JAGODNIK v OUDSHOORN, 2015 ABQB 456
7.5: Application for judgment by way of summary trial
Two Actions were consolidated for Summary Trial: a tort Action, in which the Plaintiff sought damages arising from a physical battery, and a partition and sale Application in relation to property held jointly between the Plaintiff and Defendant. The Plaintiff and Defendant engaged in a physical altercation which the Plaintiff claimed caused injuries to her shoulder and jaw, as well as post-traumatic stress. At issue in the tort Action was whether damages should be reduced by reason of provocation, as well as whether the Plaintiff’s temporal mandibular joint (“TMJ”) injury pre-existed the battery. There was conflicting evidence with regard to both the provocation and the TMJ issues.
The Parties agreed to a Summary Trial in an effort to avoid the additional delay and costs which would be involved with scheduling and conducting a conventional Trial. Justice Ross noted that the consent of the Parties, the low amount at issue, the relatively low complexity of the issues, as well as the significant delay which had already occurred all tended to weigh in favour of proceeding by way of Summary Trial. However, the fact that there was conflicting evidence required Justice Ross to proceed with caution.
Justice Ross noted that viva voce evidence may be heard at Summary Trials, and held that it was necessary in this case because resolution of the provocation issue depended almost entirely on the credibility of the witnesses. Viva voce evidence was heard respecting this issue alone. While there remained conflicting evidence on other issues, Justice Ross found that there was sufficient evidence to make the necessary findings of fact. Particularly, with regard to the medical evidence concerning the Plaintiff’s TMJ injury, Justice Ross found that the Plaintiff’s medical records coupled with the reports created by the medical experts were sufficient to make factual findings on a balance of probabilities. Additionally, the fact that one expert’s diagnosis was tentative tended to reduce the amount of actual conflict between the two experts. Justice Ross held that Summary Judgment on this issue would be appropriate.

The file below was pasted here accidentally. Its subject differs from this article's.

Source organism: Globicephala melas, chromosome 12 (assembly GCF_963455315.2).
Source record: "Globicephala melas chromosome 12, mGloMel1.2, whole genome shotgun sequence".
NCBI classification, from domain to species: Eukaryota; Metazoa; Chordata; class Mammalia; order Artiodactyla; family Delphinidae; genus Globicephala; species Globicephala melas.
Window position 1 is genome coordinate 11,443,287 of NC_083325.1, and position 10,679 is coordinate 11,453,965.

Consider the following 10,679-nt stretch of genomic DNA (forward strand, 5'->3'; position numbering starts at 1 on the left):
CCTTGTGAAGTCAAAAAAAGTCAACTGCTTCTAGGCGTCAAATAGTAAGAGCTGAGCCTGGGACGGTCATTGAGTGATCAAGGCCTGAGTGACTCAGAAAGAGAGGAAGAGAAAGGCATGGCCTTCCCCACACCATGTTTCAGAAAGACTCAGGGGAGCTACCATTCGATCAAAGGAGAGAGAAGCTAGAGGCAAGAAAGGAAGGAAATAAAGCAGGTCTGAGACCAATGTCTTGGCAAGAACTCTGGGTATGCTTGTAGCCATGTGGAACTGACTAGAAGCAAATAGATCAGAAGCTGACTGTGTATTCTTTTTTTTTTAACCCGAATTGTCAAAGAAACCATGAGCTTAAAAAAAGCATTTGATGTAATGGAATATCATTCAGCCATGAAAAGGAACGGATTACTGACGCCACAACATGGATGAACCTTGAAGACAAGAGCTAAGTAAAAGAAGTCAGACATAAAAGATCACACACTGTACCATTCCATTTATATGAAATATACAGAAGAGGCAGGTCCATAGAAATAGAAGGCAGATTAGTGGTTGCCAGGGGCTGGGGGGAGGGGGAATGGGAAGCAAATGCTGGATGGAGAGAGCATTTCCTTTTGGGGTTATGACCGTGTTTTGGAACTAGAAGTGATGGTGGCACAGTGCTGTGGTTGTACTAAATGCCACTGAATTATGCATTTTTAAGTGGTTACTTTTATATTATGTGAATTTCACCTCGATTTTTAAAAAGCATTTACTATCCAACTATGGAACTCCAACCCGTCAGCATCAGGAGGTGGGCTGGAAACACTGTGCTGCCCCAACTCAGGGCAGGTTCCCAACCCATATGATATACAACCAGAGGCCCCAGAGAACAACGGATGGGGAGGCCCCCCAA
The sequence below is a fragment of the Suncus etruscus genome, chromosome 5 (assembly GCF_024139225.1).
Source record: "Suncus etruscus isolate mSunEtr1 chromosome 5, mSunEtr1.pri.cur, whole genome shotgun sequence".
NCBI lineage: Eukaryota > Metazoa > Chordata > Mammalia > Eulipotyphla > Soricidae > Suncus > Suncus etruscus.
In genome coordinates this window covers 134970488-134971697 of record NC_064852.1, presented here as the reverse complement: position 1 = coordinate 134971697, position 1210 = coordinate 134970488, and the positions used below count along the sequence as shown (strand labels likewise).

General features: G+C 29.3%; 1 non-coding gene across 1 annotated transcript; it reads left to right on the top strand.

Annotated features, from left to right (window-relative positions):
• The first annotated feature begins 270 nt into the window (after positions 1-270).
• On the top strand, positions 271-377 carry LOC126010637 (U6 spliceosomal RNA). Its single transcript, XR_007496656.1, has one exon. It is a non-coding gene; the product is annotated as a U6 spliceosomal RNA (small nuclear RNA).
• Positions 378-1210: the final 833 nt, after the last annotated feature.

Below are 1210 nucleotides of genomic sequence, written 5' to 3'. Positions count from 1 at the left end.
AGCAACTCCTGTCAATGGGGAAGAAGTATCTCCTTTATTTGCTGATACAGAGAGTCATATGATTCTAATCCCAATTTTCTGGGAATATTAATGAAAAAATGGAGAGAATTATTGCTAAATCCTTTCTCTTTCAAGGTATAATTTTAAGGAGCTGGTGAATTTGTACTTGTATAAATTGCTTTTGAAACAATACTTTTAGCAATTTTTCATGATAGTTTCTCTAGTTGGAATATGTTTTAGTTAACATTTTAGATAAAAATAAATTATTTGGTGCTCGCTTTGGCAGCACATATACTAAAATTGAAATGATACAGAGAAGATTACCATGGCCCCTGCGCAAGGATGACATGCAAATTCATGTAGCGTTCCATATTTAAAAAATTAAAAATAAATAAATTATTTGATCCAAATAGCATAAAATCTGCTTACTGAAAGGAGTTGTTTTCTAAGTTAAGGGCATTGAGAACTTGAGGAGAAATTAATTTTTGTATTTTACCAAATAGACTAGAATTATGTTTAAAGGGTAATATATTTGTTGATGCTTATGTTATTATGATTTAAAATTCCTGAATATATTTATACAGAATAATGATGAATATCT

With regard to the partition and sale Application, Justice Ross held that the conflicts in evidence could be relatively easily resolved within the confines of Summary Trial given that credibility was not a real concern. Documentary evidence, or the lack thereof, and reliance on the onus of proof, was sufficient to resolve these conflicts.View CanLII Details